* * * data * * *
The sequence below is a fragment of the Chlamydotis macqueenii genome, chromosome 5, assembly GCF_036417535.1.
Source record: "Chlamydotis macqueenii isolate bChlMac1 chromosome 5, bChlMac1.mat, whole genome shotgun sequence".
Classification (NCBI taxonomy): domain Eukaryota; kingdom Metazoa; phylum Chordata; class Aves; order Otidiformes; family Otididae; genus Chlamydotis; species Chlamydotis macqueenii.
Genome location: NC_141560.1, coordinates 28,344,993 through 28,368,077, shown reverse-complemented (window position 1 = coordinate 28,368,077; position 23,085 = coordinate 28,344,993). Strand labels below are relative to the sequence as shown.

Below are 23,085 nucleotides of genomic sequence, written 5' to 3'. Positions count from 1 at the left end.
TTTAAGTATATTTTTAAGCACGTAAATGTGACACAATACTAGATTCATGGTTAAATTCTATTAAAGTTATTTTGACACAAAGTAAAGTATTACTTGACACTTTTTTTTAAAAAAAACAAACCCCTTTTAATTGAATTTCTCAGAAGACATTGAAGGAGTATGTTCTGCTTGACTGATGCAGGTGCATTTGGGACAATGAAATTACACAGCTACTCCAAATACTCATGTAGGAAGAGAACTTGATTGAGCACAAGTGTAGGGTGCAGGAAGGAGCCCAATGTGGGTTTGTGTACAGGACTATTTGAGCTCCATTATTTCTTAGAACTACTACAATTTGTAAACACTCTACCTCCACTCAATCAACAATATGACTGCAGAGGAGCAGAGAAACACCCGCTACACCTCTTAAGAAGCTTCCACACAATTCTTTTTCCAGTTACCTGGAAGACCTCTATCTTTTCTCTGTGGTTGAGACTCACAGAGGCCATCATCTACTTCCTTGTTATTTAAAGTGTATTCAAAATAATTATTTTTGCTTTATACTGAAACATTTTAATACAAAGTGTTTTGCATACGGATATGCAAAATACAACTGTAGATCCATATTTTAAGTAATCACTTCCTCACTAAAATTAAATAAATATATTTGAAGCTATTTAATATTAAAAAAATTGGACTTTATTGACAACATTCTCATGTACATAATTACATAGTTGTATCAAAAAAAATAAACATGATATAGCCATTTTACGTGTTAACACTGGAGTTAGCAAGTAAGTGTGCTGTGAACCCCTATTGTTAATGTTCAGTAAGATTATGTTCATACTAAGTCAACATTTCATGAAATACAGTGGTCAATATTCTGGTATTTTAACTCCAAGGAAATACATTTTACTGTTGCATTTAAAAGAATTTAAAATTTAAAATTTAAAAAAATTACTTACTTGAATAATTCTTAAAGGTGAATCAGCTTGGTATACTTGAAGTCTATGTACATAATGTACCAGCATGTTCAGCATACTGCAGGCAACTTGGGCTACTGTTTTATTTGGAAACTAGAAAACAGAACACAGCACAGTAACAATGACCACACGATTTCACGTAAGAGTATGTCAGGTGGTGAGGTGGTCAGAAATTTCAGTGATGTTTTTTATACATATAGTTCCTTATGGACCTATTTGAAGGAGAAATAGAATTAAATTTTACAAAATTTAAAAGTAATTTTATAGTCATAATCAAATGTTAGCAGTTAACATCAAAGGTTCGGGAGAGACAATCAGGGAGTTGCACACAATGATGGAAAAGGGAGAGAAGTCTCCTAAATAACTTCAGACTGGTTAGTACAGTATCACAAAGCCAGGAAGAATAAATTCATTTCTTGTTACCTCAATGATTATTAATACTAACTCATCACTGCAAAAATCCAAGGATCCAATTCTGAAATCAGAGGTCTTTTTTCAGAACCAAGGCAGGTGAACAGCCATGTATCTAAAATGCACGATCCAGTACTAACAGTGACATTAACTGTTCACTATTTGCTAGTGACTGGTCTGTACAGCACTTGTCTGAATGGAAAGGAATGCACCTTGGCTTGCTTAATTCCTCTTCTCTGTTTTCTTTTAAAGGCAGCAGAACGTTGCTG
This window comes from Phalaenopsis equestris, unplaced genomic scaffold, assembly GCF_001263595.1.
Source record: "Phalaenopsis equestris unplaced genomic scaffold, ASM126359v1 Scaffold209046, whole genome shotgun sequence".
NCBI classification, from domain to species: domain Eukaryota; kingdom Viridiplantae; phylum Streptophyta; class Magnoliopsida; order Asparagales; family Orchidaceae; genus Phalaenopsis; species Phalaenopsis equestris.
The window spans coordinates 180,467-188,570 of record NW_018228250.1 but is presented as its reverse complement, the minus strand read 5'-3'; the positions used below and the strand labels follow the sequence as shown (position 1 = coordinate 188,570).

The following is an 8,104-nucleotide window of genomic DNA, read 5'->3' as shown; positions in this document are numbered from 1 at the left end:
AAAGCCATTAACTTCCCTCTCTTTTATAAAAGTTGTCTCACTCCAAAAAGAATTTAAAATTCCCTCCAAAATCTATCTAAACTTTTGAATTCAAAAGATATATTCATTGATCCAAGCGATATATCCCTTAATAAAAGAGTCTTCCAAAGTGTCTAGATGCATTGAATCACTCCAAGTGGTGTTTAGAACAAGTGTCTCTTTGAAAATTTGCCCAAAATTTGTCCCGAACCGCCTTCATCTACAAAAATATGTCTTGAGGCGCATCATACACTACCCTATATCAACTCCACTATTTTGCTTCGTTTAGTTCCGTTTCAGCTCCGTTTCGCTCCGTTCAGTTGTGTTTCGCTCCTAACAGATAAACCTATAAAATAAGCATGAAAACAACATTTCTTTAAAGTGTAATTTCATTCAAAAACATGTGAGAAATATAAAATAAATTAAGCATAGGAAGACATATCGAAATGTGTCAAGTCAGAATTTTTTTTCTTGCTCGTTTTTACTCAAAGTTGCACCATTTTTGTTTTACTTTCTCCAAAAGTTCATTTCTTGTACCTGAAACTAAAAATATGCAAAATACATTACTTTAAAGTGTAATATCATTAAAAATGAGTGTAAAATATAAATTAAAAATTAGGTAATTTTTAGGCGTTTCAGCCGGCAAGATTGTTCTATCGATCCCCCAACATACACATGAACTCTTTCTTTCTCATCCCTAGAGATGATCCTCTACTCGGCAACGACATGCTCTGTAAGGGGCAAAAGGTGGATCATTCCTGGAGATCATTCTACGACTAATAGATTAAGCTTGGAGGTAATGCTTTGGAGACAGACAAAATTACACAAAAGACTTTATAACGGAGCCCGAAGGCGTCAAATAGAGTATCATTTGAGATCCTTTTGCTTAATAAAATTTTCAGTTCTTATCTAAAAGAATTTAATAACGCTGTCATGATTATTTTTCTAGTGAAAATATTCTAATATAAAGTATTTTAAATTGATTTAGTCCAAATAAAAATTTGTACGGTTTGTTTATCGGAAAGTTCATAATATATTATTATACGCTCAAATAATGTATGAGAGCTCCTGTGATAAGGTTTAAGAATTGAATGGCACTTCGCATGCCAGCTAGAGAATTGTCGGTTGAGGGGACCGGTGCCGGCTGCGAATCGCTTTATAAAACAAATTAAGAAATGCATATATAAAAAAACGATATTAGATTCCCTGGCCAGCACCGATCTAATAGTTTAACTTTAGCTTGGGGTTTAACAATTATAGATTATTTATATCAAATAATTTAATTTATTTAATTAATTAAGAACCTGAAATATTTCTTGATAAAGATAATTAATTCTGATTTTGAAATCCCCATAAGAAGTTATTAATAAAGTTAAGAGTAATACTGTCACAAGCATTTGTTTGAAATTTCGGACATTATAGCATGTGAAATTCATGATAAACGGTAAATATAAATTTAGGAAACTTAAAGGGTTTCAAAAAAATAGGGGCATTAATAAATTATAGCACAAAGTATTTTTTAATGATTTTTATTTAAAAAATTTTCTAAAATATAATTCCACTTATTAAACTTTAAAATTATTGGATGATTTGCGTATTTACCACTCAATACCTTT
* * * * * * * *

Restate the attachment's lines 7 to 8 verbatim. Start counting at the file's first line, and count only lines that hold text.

This window comes from Phalaenopsis equestris, unplaced genomic scaffold, assembly GCF_001263595.1.
Source record: "Phalaenopsis equestris unplaced genomic scaffold, ASM126359v1 Scaffold209046, whole genome shotgun sequence".